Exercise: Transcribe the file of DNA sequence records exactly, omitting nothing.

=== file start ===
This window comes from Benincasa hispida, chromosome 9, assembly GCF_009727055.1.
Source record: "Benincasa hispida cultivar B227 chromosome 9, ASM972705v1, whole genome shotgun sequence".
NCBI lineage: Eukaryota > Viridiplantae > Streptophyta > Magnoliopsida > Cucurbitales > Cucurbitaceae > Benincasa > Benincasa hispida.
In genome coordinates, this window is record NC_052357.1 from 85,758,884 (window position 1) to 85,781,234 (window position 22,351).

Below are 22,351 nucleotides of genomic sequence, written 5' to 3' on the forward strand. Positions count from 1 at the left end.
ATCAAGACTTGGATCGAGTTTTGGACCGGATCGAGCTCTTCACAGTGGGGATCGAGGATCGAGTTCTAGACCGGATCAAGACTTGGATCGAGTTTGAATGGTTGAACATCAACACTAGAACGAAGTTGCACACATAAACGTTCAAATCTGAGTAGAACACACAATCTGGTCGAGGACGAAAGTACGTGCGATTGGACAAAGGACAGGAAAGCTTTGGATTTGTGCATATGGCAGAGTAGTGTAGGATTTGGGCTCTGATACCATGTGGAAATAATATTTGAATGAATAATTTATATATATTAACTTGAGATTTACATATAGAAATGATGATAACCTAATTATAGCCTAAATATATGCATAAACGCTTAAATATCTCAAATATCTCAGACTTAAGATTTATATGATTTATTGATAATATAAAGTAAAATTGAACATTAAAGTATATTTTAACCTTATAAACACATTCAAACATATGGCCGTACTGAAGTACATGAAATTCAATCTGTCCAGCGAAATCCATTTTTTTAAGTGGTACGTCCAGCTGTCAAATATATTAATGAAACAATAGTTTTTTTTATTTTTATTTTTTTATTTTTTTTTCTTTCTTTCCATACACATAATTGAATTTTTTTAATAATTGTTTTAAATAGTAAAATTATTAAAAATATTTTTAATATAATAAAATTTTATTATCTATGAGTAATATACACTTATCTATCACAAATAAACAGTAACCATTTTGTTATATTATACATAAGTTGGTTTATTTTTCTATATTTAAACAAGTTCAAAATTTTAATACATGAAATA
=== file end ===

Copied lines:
This window comes from Benincasa hispida, chromosome 9, assembly GCF_009727055.1.
Source record: "Benincasa hispida cultivar B227 chromosome 9, ASM972705v1, whole genome shotgun sequence".
NCBI lineage: Eukaryota > Viridiplantae > Streptophyta > Magnoliopsida > Cucurbitales > Cucurbitaceae > Benincasa > Benincasa hispida.
In genome coordinates, this window is record NC_052357.1 from 85,758,884 (window position 1) to 85,781,234 (window position 22,351).

Below are 22,351 nucleotides of genomic sequence, written 5' to 3' on the forward strand. Positions count from 1 at the left end.
ATCAAGACTTGGATCGAGTTTTGGACCGGATCGAGCTCTTCACAGTGGGGATCGAGGATCGAGTTCTAGACCGGATCAAGACTTGGATCGAGTTTGAATGGTTGAACATCAACACTAGAACGAAGTTGCACACATAAACGTTCAAATCTGAGTAGAACACACAATCTGGTCGAGGACGAAAGTACGTGCGATTGGACAAAGGACAGGAAAGCTTTGGATTTGTGCATATGGCAGAGTAGTGTAGGATTTGGGCTCTGATACCATGTGGAAATAATATTTGAATGAATAATTTATATATATTAACTTGAGATTTACATATAGAAATGATGATAACCTAATTATAGCCTAAATATATGCATAAACGCTTAAATATCTCAAATATCTCAGACTTAAGATTTATATGATTTATTGATAATATAAAGTAAAATTGAACATTAAAGTATATTTTAACCTTATAAACACATTCAAACATATGGCCGTACTGAAGTACATGAAATTCAATCTGTCCAGCGAAATCCATTTTTTTAAGTGGTACGTCCAGCTGTCAAATATATTAATGAAACAATAGTTTTTTTTATTTTTATTTTTTTATTTTTTTTTCTTTCTTTCCATACACATAATTGAATTTTTTTAATAATTGTTTTAAATAGTAAAATTATTAAAAATATTTTTAATATAATAAAATTTTATTATCTATGAGTAATATACACTTATCTATCACAAATAAACAGTAACCATTTTGTTATATTATACATAAGTTGGTTTATTTTTCTATATTTAAACAAGTTCAAAATTTTAATACATGAAATA